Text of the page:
Regensburg Sausage Kitchen
The Historic Sausage Kitchen of Regensburg (German: Historische Wurstküche zu Regensburg) is a restaurant in Regensburg, Germany. This is notable as perhaps the oldest continuously open public restaurant in the world.
In 1135 AD a building was erected as the construction office for the Regensburg stone bridge. When the bridge was finished in 1146 AD, the building became a restaurant named "Garkueche auf dem Kranchen" ('cookshop near the crane') as it was situated near the then river port. Dockers, sailors and the staff of the nearby St. Peter cathedral workshop were the regulars for the centuries to come. The present building at this location dates from the 17th century, but archaeological evidence has confirmed the existence of a previous building from the 12th century with about the same dimensions.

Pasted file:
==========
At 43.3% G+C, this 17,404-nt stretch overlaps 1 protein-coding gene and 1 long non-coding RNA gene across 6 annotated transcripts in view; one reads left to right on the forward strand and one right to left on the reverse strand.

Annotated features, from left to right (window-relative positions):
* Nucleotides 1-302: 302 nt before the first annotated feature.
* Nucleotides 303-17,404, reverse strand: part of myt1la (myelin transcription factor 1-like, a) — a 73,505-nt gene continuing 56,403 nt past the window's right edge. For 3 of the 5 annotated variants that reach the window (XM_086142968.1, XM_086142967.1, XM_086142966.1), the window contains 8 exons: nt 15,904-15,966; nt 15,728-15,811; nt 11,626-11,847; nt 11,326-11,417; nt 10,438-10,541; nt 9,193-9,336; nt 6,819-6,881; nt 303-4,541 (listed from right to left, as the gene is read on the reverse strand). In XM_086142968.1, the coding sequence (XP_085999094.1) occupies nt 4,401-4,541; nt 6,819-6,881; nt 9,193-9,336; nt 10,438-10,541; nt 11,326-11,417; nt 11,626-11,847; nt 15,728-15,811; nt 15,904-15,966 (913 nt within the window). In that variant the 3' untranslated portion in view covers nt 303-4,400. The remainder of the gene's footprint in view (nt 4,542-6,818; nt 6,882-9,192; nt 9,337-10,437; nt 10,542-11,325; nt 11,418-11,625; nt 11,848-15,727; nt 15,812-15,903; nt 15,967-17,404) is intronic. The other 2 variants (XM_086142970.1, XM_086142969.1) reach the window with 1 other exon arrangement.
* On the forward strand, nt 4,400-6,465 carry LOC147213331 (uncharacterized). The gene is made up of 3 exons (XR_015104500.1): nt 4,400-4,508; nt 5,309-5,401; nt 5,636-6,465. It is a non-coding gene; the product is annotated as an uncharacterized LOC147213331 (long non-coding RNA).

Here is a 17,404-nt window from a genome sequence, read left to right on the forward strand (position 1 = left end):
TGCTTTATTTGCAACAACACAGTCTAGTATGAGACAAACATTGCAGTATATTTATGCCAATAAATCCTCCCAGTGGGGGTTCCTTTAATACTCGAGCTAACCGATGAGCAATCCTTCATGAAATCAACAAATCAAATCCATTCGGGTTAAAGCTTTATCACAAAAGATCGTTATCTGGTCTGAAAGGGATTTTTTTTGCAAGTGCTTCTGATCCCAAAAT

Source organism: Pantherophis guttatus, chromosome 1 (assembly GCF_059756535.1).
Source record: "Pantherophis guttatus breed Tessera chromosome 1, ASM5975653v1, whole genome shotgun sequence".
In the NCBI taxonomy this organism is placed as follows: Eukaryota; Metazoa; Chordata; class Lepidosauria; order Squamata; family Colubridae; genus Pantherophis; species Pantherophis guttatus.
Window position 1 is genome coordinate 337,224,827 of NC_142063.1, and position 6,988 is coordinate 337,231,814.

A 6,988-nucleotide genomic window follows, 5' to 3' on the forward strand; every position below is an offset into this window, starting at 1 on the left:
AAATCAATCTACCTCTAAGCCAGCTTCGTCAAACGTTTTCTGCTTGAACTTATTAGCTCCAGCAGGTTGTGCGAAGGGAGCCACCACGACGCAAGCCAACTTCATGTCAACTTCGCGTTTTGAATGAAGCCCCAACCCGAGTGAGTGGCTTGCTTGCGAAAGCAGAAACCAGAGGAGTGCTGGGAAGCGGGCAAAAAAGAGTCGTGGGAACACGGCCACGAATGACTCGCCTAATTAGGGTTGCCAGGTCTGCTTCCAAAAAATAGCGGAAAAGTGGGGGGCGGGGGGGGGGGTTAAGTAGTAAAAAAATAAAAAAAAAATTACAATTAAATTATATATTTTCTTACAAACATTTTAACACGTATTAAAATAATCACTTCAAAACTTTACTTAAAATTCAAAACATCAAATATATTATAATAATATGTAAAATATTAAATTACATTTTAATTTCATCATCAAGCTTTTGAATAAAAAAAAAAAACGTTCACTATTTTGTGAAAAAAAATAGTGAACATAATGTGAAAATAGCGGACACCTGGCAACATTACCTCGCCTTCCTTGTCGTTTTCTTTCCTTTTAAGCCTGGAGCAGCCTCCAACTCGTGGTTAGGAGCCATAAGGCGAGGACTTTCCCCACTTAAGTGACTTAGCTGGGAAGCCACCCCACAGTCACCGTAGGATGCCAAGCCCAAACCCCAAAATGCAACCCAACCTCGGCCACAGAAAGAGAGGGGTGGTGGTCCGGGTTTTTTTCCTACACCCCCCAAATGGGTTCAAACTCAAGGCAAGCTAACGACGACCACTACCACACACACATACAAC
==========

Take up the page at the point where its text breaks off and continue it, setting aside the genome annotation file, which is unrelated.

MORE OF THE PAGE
Until ca. AD 1800, the specialty was 'gesottenes Fleisch' (boiled meat), but when the family who currently own the restaurant took over in 1806, charcoal grilled sausages were introduced as the main dish offered.
The kitchen still operates today (daily 8AM–7PM, except holidays) and serves 6,000 sausages to guests daily. Sausages are the main dish on the menu and come in portions of six, eight or ten, along with sauerkraut and mustard. Renowned Bavarian dishes such as Franconian "Saure Zipfl", "Krautwickerl" and "Sauerbraten", as well as a variety of salads etc., are available.
During the summer tourism season, most of the guests are served outside on wooden benches/tables, as the tiny building barely seats 35 inside.
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